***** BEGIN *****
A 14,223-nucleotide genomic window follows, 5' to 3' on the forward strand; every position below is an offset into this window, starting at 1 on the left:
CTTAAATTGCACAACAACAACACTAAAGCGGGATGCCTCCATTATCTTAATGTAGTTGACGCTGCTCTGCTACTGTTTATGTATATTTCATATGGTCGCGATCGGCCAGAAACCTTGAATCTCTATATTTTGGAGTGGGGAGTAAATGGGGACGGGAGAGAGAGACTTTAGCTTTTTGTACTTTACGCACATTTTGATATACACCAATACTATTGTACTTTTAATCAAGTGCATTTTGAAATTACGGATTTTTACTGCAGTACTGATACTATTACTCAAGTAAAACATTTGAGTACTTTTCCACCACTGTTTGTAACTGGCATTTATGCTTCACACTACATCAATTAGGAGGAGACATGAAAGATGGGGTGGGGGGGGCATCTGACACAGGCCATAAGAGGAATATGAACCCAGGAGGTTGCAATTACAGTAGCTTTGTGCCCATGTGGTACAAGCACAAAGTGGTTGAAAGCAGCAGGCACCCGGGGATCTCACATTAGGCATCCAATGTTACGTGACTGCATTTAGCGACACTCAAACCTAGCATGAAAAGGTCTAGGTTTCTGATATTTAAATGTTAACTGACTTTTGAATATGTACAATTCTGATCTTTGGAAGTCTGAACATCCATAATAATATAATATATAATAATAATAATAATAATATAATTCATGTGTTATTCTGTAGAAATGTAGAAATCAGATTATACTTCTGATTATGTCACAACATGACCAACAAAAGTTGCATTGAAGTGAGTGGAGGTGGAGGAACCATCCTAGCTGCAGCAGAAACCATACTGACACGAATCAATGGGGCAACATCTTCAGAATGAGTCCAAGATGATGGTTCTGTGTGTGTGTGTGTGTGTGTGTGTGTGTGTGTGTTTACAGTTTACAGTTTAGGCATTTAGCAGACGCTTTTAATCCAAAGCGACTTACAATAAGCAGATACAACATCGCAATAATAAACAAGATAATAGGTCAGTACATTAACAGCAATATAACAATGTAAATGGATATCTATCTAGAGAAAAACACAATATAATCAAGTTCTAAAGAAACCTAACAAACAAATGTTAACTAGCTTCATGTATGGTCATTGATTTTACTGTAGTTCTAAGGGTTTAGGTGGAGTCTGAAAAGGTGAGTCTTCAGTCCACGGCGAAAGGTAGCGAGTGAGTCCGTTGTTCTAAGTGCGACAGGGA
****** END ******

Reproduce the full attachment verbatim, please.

A 14,223-nucleotide genomic window follows, 5' to 3' on the forward strand; every position below is an offset into this window, starting at 1 on the left:
CTTAAATTGCACAACAACAACACTAAAGCGGGATGCCTCCATTATCTTAATGTAGTTGACGCTGCTCTGCTACTGTTTATGTATATTTCATATGGTCGCGATCGGCCAGAAACCTTGAATCTCTATATTTTGGAGTGGGGAGTAAATGGGGACGGGAGAGAGAGACTTTAGCTTTTTGTACTTTACGCACATTTTGATATACACCAATACTATTGTACTTTTAATCAAGTGCATTTTGAAATTACGGATTTTTACTGCAGTACTGATACTATTACTCAAGTAAAACATTTGAGTACTTTTCCACCACTGTTTGTAACTGGCATTTATGCTTCACACTACATCAATTAGGAGGAGACATGAAAGATGGGGTGGGGGGGGCATCTGACACAGGCCATAAGAGGAATATGAACCCAGGAGGTTGCAATTACAGTAGCTTTGTGCCCATGTGGTACAAGCACAAAGTGGTTGAAAGCAGCAGGCACCCGGGGATCTCACATTAGGCATCCAATGTTACGTGACTGCATTTAGCGACACTCAAACCTAGCATGAAAAGGTCTAGGTTTCTGATATTTAAATGTTAACTGACTTTTGAATATGTACAATTCTGATCTTTGGAAGTCTGAACATCCATAATAATATAATATATAATAATAATAATAATAATATAATTCATGTGTTATTCTGTAGAAATGTAGAAATCAGATTATACTTCTGATTATGTCACAACATGACCAACAAAAGTTGCATTGAAGTGAGTGGAGGTGGAGGAACCATCCTAGCTGCAGCAGAAACCATACTGACACGAATCAATGGGGCAACATCTTCAGAATGAGTCCAAGATGATGGTTCTGTGTGTGTGTGTGTGTGTGTGTGTGTGTGTGTGTTTACAGTTTACAGTTTAGGCATTTAGCAGACGCTTTTAATCCAAAGCGACTTACAATAAGCAGATACAACATCGCAATAATAAACAAGATAATAGGTCAGTACATTAACAGCAATATAACAATGTAAATGGATATCTATCTAGAGAAAAACACAATATAATCAAGTTCTAAAGAAACCTAACAAACAAATGTTAACTAGCTTCATGTATGGTCATTGATTTTACTGTAGTTCTAAGGGTTTAGGTGGAGTCTGAAAAGGTGAGTCTTCAGTCCACGGCGAAAGGTAGCGAGTGAGTCCGTTGTTCTAAGTGCGACAGGGA